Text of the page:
(CBS) About a third of the voters who were uncommitted to either Democratic presidential nominee Sen. Barack Obama or Republican rival Sen. John McCain one month ago have now made up their minds, and more have settled on the Republican ticket than the Democratic one, a new CBS News poll finds.
For the new poll, CBS News re-interviewed voters who said they were uncommitted in a CBS News/New York Times poll conducted in mid-August. While nearly two in three still have not settled on a candidate, 20 percent of these previously uncommitted voters have now decided to back McCain, while 14 percent have settled on Obama.
In the August poll, uncommitted voters made up 34 percent of all registered voters. Voters were considered uncommitted if they indicated they preferred a candidate but had not settled with certainty on that candidate, or if they were completely undecided.
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Among previously uncommitted voters who have decided to back a candidate, Republican vice presidential nominee Gov. Sarah Palin has been well received: 52 percent have a favorable feeling towards her, while just 18 percent view her unfavorably. Obama running mate Sen. Joe Biden is less well known: 54 percent say they don't know enough about him to have an opinion.
When asked directly what helped them to choose a candidate, 28 percent of these previously uncommitted voters volunteered Sarah Palin, making her the top reason. Sixteen percent volunteered the speeches at the conventions.
Previously uncommitted voters have been paying more attention to the campaign. Thirty-nine percent of all previously uncommitted voters say they have paid a lot of attention in the last few weeks, and 46 percent have paid at least some attention. When they were originally interviewed in August, just 21 percent of these same voters said they had been paying a lot of attention to the campaign in recent weeks.
Despite McCain's lead among previously uncommitted voters who have made up their mind, McCain and Obama are running about even when voters who are not yet certain are included. Forty percent of previously uncommitted voters say they support Obama, though more than half have not made a firm commitment to the Democratic nominee; 39 percent say they support McCain.
Among voters who were completely undecided in August there has been more movement towards McCain than Obama. Thirty-one percent of formerly undecided voters have moved towards the Arizona senator, while 23 percent have moved towards his Democratic rival. Forty-five percent remain completely undecided.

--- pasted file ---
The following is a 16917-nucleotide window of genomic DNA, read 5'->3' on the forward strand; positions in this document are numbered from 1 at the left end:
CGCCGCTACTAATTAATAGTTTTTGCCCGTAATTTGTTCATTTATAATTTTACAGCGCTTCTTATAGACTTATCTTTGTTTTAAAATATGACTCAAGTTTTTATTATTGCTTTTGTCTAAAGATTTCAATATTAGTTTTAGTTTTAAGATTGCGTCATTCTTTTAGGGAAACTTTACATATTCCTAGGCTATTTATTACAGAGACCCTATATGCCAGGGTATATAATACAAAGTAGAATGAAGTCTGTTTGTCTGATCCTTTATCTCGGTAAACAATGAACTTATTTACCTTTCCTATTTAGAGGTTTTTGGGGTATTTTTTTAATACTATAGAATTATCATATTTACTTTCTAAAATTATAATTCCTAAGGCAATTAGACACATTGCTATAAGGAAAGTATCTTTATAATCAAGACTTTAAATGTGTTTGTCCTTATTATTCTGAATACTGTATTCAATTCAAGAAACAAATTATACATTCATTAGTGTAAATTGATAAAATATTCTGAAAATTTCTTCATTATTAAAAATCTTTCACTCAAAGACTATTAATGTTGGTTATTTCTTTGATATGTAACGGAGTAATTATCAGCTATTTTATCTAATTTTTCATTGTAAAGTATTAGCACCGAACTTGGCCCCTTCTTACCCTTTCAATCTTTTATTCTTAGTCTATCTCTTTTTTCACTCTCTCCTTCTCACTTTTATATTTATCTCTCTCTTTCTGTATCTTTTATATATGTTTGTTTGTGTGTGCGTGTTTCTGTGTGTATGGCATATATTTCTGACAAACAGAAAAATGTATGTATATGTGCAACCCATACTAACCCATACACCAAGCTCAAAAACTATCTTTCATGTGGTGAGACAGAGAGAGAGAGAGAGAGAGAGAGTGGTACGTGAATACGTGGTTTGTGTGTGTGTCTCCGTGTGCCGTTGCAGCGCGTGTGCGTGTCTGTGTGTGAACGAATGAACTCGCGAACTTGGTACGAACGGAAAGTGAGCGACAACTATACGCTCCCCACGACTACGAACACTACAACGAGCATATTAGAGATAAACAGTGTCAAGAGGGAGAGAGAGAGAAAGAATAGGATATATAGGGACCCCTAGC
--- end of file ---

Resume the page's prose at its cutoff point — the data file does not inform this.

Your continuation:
At least some of McCain's newfound support appears to be coming from the Republican base. Though McCain has traditionally struggled to win over the group, his selection of Palin has energized socially conservative voters. Eighty-one percent of voters who have moved towards McCain say vice presidential choices will be influential in their vote. And half of the voters who have moved towards McCain expect him to adopt more conservative policies than President George W. Bush.
Previously uncommitted voters who have made up their minds are far more likely to say Biden is prepared to be vice president (71 percent say that he is) than to say the same of Palin (just 47 percent say yes.) But Palin is far more relatable to these voters, with 71 percent saying they can relate to the Alaska governor compared to 36 percent for Biden.
Voters who remain uncommitted to either candidate are slightly more likely to be female than male. Forty-six percent describe themselves as independents, and 48 percent say they are moderates. More than half are 45 years old or older.
The perception of the candidates amongst these voters mirrors perceptions amongst the greater electorate. Obama is seen as more relatable than McCain: 72 percent of still-uncommitted voters relate to the Democratic nominee, while just 38 percent relate to his rival. But McCain is more widely seen as prepared for the presidency, with 82 percent saying the Arizona senator is ready for the job. (Just 31 percent say the same of Obama.) McCain is also more widely seen as likely to be an effective commander in chief.
This poll was conducted by telephone September 5-7, 2008 among 738 respondents first interviewed by CBS News and the New York Times August 15-19, 2008. CBS News re-interviewed 655 registered voters for this poll, including 208 uncommitted voters. The error due to sampling for results based on the entire sample and registered voters could be plus or minus four percentage points. The error on measures of individual change is much smaller.
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